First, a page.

Hermann’s Tortoise | Breeding

Authored by Chris Leone Garden State Tortoise

Hermann’s Tortoise Reproduction and Breeding

In the wild, Hermann’s tortoises wake up from their winter rest anywhere from March through May (depending on region) and nesting occurs from May through July. Males reach a peak in sexual activity immediately following emergence from their hibernaculums and again several weeks prior to cooling down for the winter ahead of them. When engaging in courtship, the male rams and chases the female relentlessly biting at her legs and face. Once the female cooperates, successful copulation occurs. During copulation the male emits several high-pitched squeaks and holds his mouth open while extending his tongue.

Gravid females become aggressive and extremely restless when they are nearing oviposition. They will continuously bite, ram and mount other females in their way. They will even gape their mouths and “squeak” just like males do during copulation.

For days and even up to two weeks, they will continuously pace the perimeter of their enclosure in search of a proper nesting site.

Females of the eastern subspecies seem to prefer open, south-facing slopes with well-drained soil to deposit their eggs while females of the western subspecies may select a less conspicuous site such as under a grass or shrub, or in a corner.

Females may dig several test holes in the days prior to the actual event. Females typically lay four to six eggs (T. h. boettgeri) or one to three eggs (T. h. hermanni) in a single clutch. Females of both subspecies have been known to double and even triple clutch in one season with anywhere from fourteen to thirty days in between nests. Some of our western Hermann’s will even lay up to four clutches in a season. Fertility varies and we have found this to be determined by the number of males, at least in our care.

Males will fight one another and this is a healthy part of tortoise breeding behavior. Keepers are sometimes all too quick to keep few males or house males completely separate from one another. While it is crucial to hold a watchful eye on them, it is only normal for them to encounter conspecifics of the same sex several times in a season. The competition of another male enables stimulation and helps to lessen the chances of “boredom”.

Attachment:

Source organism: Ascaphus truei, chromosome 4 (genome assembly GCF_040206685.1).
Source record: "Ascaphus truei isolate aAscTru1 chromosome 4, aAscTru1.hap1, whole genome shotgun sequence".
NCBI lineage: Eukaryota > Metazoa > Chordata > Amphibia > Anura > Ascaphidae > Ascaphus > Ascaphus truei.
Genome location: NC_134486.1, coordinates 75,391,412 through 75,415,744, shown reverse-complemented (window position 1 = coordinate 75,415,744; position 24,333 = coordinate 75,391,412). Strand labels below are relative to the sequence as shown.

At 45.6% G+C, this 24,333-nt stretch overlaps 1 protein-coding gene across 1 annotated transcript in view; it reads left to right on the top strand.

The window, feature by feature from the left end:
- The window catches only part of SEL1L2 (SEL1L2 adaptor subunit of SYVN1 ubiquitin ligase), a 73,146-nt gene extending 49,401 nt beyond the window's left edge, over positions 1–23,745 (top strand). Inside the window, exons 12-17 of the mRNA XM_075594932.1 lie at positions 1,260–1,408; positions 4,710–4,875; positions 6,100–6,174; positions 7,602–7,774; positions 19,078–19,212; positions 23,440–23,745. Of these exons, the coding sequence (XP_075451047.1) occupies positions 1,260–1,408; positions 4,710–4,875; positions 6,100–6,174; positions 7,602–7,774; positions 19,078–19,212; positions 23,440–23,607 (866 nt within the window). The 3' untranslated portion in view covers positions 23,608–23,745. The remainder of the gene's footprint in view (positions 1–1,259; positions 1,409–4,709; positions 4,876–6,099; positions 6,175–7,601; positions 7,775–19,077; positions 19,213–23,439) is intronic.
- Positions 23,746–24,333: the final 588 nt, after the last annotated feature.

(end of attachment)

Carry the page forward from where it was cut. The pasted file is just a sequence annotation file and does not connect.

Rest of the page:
Single males can certainly get the job done for a while but I truly feel that one of the keys to very long-term breeding success with any Testudo is to have more than one male. There’s no reason to be “female greedy” if you don’t have enough “bull males” to do the job. A lone male is sure to “burn out”, become bored and disinterested in due time. This can take 10 years or can happen in as little as 3. Depending on how many females you have in a group will determine how many boys you can handle. Keeping extra enclosures or pens is a common practice for us here so we can accommodate multiple males, especially since they will cause issues if left together or with the females for too long.

In nature, tortoises see each other all the time. It’s nothing less than natural and certainly has its benefits. They of course do not get lonely or need companionship to any extent but it is only fair for them to experience at least some degree of what they encounter in nature. This includes the presence of other tortoises, even the same sex. Not all of us have intentions of going full-time with tortoise breeding, in fact some of us never wish to breed tortoises at all. Those of us that do hold a special responsibility to provide them with the best care we can give. This should not be restricted to enclosure types, substrate, lighting, temperature, etc…but should include offering them mental and behavioral care as well. For individuals who house tortoises strictly as pets or for enjoyment, it is imperative that you watch your animals closely if you have more than one. “Bullying” is a common problem that can occur when raising tortoises and the weaker animal will lose feeding rights, deteriorate in health and eventually die. Whether they are males or females, have extra enclosures ready to go in case an issue begins.

Here, like all tortoise species we breed, the eggs are carefully dug up and placed into artificial incubation. Deli containers with a few small holes punched into the sides or lid are filled with dry vermiculite. The eggs are then put on the vermiculite in little depressions made by first pressing a finger down. Once set in place, they should not be moved or turned. The containers are placed inside an incubator of choice and set at between 84 and 91F. During the incubation period the eggs are only lightly misted with warm water occasionally. A bowl or two of water is maintained inside the incubator at all times to help achieve a desired humidity level of 70%.

It’s important that the vermiculite does not stay damp for extended periods because the eggs of Hermann’s tortoises (particularly Testudo hermanni hermanni) are highly susceptible to cracking or splitting caused by moisture. This is the reason for placing them on dry vermiculite.

At the end of the expected period, the eggs are lightly misted to replicate fall rains which hatching is usually timed with in nature. At between 53 and 70 days the tiny neonates begin to pip and emerge from their eggs. They are left in the containers inside the incubator until they straighten out and absorb the remnants of the yolk sac. Then they are soaked and placed in the hatchling rearing units.